I made a film about water.
What started off as a curiosity with what could be done with a rubber duck, became a month-long comics series. I have been really moved by people’s reception of the posts, the amount of new people I’ve met on there, and the range of people I’ve encountered.
Yesterday was the last post on Instagram.
I wanted to reflect on the process, my favorite posts, lessons learned, and what’s next.
The goal was to produce a piece within an hour or two every day, for as long as the idea or concept seemed interesting to me. I didn’t want to get bogged down in the production or execution or polish. I just wanted to make art every day.
I really enjoyed making this series. Sometimes, I would get the idea a few minutes before taking the photo. And at other times, an idea would come to me and simmer for a while.
There was no prior deliberation or preparation for the style or themes. I decided all that when I took the shot. This kept me out of my head and ensured that the idea would be simple.
A few times, I ran out of ideas and so I would play with a cultural reference, pun, or simple using a prop.
My Favorite Posts
It was fun making the double exposures in Photoshop.
I found the card in some advertisements in my mail.
My first stop-motion animation film. I really became interested in the medium because of this episode. There’s a separate write-up here.
- Show up every day. I made this a part of my daily morning routine and it paid off. I looked forward to producing something, even on days where I felt low or empty. The process, rather than inspiration, carried me.
- Listen to the weirdest idea. This is risky at first because it’s counter-intuitive. I thought that weird had to be planned or part of some greater theme. But just noticing and then following through with a weird idea is satisfying.
- Don’t get bogged down in execution. Enforcing the external constraint of time (doing it quickly) helped me stay pragmatic in how I would make the episode.
- It doesn’t have to be episodic to be episodic. The whole series is more an exploration of feelings and states, rather than a conventional narrative of a rubber duck. Sometimes, it was about me and sometimes the duck personified an idea or a problem, or just a human struggle. Keeping it loose and going also helped me to stay current and just keep on producing.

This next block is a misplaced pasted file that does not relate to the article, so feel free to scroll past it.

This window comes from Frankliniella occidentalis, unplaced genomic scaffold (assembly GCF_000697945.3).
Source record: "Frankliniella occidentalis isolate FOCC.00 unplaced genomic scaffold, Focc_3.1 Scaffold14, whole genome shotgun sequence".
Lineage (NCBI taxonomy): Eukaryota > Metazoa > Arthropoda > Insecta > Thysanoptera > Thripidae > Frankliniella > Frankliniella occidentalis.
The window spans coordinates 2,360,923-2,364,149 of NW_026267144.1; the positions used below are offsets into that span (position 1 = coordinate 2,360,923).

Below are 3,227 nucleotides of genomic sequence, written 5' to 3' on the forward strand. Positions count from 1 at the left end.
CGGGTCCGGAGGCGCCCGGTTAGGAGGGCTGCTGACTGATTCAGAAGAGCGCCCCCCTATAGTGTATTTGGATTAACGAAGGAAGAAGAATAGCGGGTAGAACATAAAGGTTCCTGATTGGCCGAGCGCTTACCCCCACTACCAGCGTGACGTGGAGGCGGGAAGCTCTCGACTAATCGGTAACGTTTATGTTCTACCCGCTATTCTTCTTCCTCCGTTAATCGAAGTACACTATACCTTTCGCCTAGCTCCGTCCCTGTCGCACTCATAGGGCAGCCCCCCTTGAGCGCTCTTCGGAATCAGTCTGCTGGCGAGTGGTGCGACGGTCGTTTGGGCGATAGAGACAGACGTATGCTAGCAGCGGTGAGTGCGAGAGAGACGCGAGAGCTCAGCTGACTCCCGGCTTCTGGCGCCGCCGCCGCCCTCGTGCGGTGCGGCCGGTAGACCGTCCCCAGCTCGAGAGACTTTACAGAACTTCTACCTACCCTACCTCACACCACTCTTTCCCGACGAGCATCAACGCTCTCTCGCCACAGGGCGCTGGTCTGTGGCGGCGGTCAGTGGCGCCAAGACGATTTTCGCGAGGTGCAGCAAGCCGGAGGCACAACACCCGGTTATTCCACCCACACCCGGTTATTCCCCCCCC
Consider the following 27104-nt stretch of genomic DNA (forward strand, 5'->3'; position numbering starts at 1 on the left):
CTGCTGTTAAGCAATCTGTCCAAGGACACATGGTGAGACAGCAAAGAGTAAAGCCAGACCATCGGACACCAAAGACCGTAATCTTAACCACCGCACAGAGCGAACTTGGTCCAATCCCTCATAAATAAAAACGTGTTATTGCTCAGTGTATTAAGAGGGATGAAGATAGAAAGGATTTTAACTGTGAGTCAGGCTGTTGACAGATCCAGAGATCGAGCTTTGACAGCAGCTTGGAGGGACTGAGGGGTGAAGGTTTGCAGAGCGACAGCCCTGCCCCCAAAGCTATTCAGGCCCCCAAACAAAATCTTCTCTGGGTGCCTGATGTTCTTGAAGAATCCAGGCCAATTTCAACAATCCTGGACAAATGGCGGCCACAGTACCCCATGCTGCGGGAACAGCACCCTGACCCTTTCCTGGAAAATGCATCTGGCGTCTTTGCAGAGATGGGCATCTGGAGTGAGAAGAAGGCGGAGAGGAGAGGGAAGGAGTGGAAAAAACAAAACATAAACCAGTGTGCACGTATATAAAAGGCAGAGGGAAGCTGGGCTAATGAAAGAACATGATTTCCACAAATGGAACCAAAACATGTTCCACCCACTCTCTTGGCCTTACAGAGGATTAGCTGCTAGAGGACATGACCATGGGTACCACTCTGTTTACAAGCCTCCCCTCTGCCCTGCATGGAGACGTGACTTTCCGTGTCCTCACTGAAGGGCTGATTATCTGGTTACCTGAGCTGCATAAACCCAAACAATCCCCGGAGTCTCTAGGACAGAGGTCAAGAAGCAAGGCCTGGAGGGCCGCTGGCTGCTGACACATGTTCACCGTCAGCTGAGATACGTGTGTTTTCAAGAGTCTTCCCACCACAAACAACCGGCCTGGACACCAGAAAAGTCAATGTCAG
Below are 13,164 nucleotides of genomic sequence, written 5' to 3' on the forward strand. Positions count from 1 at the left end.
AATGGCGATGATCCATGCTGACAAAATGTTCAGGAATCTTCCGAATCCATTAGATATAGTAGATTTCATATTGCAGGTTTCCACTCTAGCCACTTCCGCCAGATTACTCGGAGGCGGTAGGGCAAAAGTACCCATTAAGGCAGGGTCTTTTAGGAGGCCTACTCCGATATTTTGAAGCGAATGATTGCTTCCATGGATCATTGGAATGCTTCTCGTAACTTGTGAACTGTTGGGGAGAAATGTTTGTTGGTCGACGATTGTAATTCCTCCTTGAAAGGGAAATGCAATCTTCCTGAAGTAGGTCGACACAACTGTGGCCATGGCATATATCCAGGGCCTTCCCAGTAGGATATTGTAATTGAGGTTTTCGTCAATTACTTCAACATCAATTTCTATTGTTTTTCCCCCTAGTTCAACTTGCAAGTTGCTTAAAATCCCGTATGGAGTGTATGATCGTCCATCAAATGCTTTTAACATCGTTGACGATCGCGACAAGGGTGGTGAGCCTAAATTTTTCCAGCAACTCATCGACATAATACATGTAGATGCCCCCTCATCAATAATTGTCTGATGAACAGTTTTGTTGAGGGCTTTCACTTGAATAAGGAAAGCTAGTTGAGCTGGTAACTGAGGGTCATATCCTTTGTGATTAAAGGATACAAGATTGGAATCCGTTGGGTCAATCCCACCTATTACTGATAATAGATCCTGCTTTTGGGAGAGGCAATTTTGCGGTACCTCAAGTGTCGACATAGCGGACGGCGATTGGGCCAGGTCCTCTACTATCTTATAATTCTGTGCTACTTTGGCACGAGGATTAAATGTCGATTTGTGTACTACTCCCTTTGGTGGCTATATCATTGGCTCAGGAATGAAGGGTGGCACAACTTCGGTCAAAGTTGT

I’m about to finish a 30-day doodle challenge. I will write a similar post about that.
And then… I want to make more art! And learn how to draw. And paint digitally out in the world.
Keep checking back!
I promised myself earlier this week that I would spend some time immersing myself in the work of Debora Prado. She started following me recently on Twitter and from there, I found their website. She’s a really talented visual artist.
I watched all the video clips she has of her film work. It’s unabashedly conceptual and visually striking. I watched U for Una who Slipped Down a Drain and Janela a few times. At first, I was trying to parse them with my ‘rational’ film mind – where’s the story, what’s the point? Then, after the 3rd or 4th viewing, I reminded myself that it’s meant to be conceptual. I actually found that upon this realization, I felt my mind ease, as if a nervous grip on a steering wheel relaxed, and I could just appreciate it for what it is.
Beautiful imagery of a young woman in Janela.
Deft lighting in the opening frames of Una.
After a while, working in the film industry as an entrepreneur dulls your senses; you think in terms of good story, good action, and good production. Going through her work encourages me to get back into a routine that I had last year of visiting art galleries every Saturday morning to train my artistic eye.
I just need to think of a concept…